MitoVES was more efficient in ROS generation in sphere than adherent cells, in particular when assessed with DCF (Fig. 3 A, B). MitoVES also more efficiently suppressed respiration in sphere compared to adherent cells (Fig. 3 C). That the two types of cells do not differ in mitochondrial mass was confirmed by WB (Fig. 3 D). Both NeuTL and MCF7 spheres showed considerably higher ΔΨm,i potential than their adherent conterparts (Fig. 3 E-G). Important role of ΔΨm,i in apoptosis induction by MitoVES follows from an experiment, in which the mitochondrial uncoupler FCCP inhibited MitoVES-induced killing in NeuTL and MCF7 spheres (Fig. 3 H, I). The higher ΔΨm,i in sphere cells may enrich more MitoVES into their mitochondrial, which contribute to the high susceptibility of spheres upon MitoVES treatment in comparison with their adherent counterparts. Moreover, it is also found that NeuTL sphere cells have higher expression of mitochondrial complexes (unpublished data), some of which function as the molecular targets of MitoVES.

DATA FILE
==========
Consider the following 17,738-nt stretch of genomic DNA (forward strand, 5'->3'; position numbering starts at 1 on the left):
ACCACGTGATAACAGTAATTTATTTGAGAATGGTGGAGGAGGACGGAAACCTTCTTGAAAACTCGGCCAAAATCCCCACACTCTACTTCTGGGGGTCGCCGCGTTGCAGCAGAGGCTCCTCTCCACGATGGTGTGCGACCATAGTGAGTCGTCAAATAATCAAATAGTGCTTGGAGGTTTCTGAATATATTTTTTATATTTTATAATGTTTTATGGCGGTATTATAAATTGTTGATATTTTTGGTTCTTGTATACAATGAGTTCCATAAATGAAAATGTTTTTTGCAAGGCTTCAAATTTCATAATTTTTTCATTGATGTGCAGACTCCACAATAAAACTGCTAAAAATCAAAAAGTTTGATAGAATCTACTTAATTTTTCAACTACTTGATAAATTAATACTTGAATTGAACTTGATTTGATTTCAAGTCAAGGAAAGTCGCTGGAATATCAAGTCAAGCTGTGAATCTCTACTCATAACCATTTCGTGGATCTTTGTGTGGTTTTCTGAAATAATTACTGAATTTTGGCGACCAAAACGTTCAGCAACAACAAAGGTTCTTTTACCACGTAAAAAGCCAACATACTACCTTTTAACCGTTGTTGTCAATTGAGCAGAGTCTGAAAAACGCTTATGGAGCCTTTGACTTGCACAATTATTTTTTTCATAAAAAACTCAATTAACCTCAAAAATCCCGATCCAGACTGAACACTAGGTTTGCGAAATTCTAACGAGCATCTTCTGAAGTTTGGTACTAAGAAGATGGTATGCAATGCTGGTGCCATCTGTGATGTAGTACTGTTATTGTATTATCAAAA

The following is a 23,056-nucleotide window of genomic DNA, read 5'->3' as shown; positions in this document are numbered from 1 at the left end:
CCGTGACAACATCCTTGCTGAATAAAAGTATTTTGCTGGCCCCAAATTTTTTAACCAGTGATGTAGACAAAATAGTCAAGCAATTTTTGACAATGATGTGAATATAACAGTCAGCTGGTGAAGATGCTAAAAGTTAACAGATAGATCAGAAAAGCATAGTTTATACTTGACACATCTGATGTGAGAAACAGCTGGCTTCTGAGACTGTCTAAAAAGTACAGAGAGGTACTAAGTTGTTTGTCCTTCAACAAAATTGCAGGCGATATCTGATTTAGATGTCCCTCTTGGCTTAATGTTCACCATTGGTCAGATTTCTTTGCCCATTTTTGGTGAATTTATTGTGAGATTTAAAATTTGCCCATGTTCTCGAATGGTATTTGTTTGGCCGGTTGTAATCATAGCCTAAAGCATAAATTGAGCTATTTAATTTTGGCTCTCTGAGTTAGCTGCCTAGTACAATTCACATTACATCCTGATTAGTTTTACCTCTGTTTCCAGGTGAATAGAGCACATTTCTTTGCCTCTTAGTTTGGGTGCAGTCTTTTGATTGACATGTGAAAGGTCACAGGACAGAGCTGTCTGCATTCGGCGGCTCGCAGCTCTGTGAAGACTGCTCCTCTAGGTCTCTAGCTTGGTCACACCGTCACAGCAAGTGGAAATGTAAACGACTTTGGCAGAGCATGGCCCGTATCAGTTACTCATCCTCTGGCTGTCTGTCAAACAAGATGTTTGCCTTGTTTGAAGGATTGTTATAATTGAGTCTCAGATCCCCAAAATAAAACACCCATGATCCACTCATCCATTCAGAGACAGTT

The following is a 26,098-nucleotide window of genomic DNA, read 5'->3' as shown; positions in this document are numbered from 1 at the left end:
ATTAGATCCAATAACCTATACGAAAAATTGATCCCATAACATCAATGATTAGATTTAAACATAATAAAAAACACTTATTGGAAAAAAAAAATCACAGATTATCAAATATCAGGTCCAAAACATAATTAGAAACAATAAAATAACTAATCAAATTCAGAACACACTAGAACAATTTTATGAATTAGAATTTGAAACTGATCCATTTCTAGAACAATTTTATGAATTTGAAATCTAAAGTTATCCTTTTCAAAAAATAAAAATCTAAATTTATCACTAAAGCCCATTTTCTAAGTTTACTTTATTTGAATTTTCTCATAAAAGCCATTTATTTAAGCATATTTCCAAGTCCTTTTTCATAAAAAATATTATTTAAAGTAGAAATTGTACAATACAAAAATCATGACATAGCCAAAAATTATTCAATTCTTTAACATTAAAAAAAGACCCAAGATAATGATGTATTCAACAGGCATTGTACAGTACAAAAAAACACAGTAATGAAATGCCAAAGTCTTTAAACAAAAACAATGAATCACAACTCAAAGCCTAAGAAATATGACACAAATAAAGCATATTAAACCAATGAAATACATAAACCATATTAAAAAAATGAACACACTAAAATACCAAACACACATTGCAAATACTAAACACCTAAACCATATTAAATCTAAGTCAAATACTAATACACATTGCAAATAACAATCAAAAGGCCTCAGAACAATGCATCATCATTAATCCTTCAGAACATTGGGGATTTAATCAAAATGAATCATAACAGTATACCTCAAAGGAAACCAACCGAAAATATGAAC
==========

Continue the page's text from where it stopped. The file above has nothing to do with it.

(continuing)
MitoVES affects mitochondrial complexes of breast TICs
We tested the contribution of CI and CII to respiration of breast cancer cells and whether this is affected by MitoVES. As shown in Fig. 4 A & B, oxygen consumption was inhibited more at the level of CII, the target of the agent. This was observed for both coupled and uncoupled state of respiration. Native blue gel electrophoresis using a mild detergent followed by WB was employed to assess the change of mitochondrial respiratory complexes and supercomplexes upon MitoVES treatment. Some decrease in the level of supercomplexes in cells treated with MitoVES was observed after 2 and 4 h of exposure to the drug (Fig. 4 C).
MitoVES efficiently suppresses tumour growth